Group Policy Preferences

Welcome to the ITFreeTraining course looking into Group Policy preferences and how they operate. Group Policy Preferences in Windows is a system that expands the original functionality of Group Policy giving the administrator more control over the computers that they support.

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Group Policy Preferences
0:14 – Group Policy was originally developed by a third party company that was called PolicyMaker. Microsoft acquired the company that made PolicyMaker. Using the Group Policy Preferences, the administrator can replace a lot of the functionality that would have been previously done with login scripts. Group Policy preferences was added to Windows in Windows Server 2008. In order to work, it requires the client side extension. This is not included in previous operating systems, however is available for download for Windows XP, Vista, and Windows Server 2003. This can be done through direct download or via Windows update.

0:56 – To understand how Group Policy preferences work, I will open Server Manager from the quick launch bar. Once open, I will select Group Policy Management under the Tools menu. To look at how to configure Group Policy Preferences, I will right click on “Default Domain Policy” and select Edit. From “Group Policy Management Editor” you will notice that under “Computer Configuration” and “User Configuration” there is a container called “Preferences”. If I expand “Preferences” under “Computer Configuration” you can see all the settings that are under preferences within the two containers “Windows Settings” and “Control Panel Settings”.

1:39 – When “Windows Settings” is expanded, you will see that there are seven different areas in which settings can be configured. The first one is “Environment”. This allows the administrator to create environment variables. These are dynamic values that applications can use. If I open a command prompt and run the command “set”, you can see all of the environment variables in the system. Applications can read this and find out information, like the path of the Windows folder. The administrator is able to add their own values and change them as required and any application running on the computer will be able to read them. If I now go back to “Group Policy Management Editor”, I will select the next container down “Files”. This allows additional files to be added using Group Policy. For example, if you wanted to add the company’s wallpaper to the local computer you can do this using these settings. In some cases, you may need to create folders to store files in; this can be done with the next container “Folders”.


2:47 – The next container down is “Ini Files”. Before the registry, settings were kept in Ini files; some applications still use Ini files, so you can use this to add settings to those Ini files if you require them. The next container down is the “Registry” which allows settings to be added to the registry. Whenever possible it is best to use other settings in Group Policy like Administrative Templates to configure the registry based settings. This is because settings configured in Administrative Templates can be reversed if they are no longer required, where in contrast, settings in the registry are permanent until they are overwritten or deleted. If there are no Group Policy settings that exist for the setting that you want to create, this is a useful way to configure the registry.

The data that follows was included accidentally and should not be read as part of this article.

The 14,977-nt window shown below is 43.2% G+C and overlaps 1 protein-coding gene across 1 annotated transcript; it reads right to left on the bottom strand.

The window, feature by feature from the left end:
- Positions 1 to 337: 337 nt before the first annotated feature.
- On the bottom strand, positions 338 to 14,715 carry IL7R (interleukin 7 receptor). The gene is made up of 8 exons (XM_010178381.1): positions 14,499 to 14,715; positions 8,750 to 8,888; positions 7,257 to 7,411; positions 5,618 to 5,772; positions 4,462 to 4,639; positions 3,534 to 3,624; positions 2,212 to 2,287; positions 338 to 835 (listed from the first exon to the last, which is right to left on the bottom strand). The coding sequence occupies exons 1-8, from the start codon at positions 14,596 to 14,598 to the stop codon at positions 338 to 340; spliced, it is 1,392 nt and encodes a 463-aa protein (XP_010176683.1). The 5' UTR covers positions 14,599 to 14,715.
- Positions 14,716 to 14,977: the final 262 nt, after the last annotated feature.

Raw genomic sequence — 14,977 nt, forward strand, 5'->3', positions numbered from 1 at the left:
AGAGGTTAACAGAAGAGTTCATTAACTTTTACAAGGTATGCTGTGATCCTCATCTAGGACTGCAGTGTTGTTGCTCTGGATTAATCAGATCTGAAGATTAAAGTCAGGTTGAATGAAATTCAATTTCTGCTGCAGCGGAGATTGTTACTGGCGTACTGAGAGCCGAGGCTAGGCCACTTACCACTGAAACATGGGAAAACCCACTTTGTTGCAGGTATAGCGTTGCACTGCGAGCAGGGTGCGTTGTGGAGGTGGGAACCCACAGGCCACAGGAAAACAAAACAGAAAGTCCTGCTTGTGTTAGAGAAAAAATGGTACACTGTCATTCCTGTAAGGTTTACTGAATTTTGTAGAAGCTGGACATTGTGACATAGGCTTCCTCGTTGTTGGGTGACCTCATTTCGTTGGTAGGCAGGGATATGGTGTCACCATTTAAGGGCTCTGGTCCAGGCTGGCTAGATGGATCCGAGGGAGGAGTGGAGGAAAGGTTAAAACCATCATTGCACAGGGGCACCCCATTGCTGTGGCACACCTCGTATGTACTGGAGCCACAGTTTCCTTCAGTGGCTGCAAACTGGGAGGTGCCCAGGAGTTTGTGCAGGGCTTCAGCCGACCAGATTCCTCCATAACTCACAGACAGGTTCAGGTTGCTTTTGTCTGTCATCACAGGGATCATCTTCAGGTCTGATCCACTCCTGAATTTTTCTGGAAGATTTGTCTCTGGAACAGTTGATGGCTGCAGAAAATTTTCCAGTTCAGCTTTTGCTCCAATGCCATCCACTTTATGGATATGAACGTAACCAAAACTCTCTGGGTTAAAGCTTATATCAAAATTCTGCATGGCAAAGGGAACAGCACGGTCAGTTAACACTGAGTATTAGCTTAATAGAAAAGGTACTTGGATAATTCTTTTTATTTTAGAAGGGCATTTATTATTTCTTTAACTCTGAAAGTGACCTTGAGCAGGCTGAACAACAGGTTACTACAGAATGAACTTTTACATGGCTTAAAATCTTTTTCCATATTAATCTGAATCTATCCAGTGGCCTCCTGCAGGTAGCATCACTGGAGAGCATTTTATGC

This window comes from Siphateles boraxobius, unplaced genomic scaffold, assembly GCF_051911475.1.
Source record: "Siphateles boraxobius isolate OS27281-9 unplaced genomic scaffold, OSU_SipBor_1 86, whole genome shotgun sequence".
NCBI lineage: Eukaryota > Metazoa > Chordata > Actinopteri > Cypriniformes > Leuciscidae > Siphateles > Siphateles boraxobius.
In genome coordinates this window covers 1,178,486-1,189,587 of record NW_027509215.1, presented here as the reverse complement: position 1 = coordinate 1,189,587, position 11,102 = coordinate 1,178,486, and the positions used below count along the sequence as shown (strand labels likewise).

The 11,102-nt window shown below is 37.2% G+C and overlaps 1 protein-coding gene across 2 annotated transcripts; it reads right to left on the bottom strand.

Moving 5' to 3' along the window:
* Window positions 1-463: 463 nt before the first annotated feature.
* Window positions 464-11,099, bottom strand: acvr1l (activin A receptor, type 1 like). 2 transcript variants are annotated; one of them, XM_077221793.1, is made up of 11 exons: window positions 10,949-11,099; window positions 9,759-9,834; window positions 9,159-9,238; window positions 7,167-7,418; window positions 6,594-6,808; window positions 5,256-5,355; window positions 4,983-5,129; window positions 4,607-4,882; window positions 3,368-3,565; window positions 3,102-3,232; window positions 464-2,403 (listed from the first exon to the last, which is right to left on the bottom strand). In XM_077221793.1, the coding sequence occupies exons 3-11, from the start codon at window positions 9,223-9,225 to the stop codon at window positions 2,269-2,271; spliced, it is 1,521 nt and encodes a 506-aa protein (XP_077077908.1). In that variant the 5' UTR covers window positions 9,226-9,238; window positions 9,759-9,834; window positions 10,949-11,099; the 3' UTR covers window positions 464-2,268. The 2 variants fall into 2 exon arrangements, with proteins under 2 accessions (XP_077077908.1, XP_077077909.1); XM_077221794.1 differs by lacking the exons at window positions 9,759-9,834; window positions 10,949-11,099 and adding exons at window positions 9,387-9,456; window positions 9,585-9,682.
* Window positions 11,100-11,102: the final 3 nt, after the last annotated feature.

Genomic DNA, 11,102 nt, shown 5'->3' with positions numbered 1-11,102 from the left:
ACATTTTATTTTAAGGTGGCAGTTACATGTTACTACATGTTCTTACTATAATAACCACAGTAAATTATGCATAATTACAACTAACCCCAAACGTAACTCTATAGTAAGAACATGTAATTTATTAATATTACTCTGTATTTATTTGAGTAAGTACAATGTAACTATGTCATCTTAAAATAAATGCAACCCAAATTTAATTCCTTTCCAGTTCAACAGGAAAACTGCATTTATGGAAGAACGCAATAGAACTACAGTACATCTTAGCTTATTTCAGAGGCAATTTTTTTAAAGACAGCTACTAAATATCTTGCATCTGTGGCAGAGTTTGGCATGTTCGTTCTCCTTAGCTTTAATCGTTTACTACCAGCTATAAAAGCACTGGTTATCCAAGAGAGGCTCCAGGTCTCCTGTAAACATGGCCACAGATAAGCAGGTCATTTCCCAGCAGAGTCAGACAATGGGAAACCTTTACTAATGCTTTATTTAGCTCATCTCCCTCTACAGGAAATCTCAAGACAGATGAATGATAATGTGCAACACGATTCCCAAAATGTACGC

3:36 – The next container down is “Network Shares”. This allows network drives to be automatically connected. Traditionally this was done with login scripts,  so you can see how Group Policy is able to replace some of the functionality that would have been traditionally done with login scripts. The last container allows “Shortcuts” to be created on the computer. This helps the administrator to customize the computer in their domain. The next section down is “Control Panel Settings”. This, as the name suggests, allows the administrator to configure options that would normally be configured in the Control Panel. There are nine containers under “Control Panel Settings” that can be configured. Most are fairly self-explanatory and each interface for each container is very similar. To get an understanding of the interface, I will have a closer look at “Local Users and Groups” and use it as an example of how to create settings.

4:33 – To create new settings, right click in the white space and select the option “Local User” under New. The interface changes slightly depending on which setting that you are configuring, but there are some options that remain the same. At the top, you have the action which is a common setting for all Group Policy Preferences. In the pull-down menu, you have four options. The first option “Create”, as the name suggests, creates the setting. If the setting already exists, it will not be updated. In the case of users, Group Policy preferences will not be able to be used to create a new user, and in a moment we will see why. The next setting down, “Replace”, will replace an existing setting. So essentially it deletes the existing item if it exists and then creates a new one.

5:20 – This is good if you want to update something like a file; however, care should be taken if it is used with an item that has a unique value. For example, when a group is created, it will have a unique security identifier associated with it. Using the replace option re-creates the group and thus a new security identifier will be created and any membership in the group will be lost. The next option is “Update”. This will create the item if it does not exist. However, if the item exists it will be updated. In the case of a group, the group will be updated rather than being re-created and thus the security identifier will remain the same. The last option, “Delete”, does as the name suggests and deletes the item if it exists. In this case, I will use the Update option. For the username, I will enter in ‘Support’. Notice the next option down “Rename to”. Here I will enter in ‘ITSupport’. So, what this will do is find the existing Support group and rename it to ‘ITSupport’ to make it a bit more descriptive.